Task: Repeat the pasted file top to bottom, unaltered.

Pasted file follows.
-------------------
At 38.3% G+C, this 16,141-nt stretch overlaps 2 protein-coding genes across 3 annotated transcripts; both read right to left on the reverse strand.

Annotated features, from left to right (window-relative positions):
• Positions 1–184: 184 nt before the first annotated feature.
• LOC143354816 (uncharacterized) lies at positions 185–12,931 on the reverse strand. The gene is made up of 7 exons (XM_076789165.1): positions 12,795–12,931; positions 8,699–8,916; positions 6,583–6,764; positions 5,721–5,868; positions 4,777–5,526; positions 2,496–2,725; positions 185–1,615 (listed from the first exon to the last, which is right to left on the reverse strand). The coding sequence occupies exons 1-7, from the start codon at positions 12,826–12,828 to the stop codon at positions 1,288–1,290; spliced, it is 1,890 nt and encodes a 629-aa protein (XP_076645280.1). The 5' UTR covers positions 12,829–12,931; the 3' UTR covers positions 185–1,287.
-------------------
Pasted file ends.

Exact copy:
At 38.3% G+C, this 16,141-nt stretch overlaps 2 protein-coding genes across 3 annotated transcripts; both read right to left on the reverse strand.

Annotated features, from left to right (window-relative positions):
• Positions 1–184: 184 nt before the first annotated feature.
• LOC143354816 (uncharacterized) lies at positions 185–12,931 on the reverse strand. The gene is made up of 7 exons (XM_076789165.1): positions 12,795–12,931; positions 8,699–8,916; positions 6,583–6,764; positions 5,721–5,868; positions 4,777–5,526; positions 2,496–2,725; positions 185–1,615 (listed from the first exon to the last, which is right to left on the reverse strand). The coding sequence occupies exons 1-7, from the start codon at positions 12,826–12,828 to the stop codon at positions 1,288–1,290; spliced, it is 1,890 nt and encodes a 629-aa protein (XP_076645280.1). The 5' UTR covers positions 12,829–12,931; the 3' UTR covers positions 185–1,287.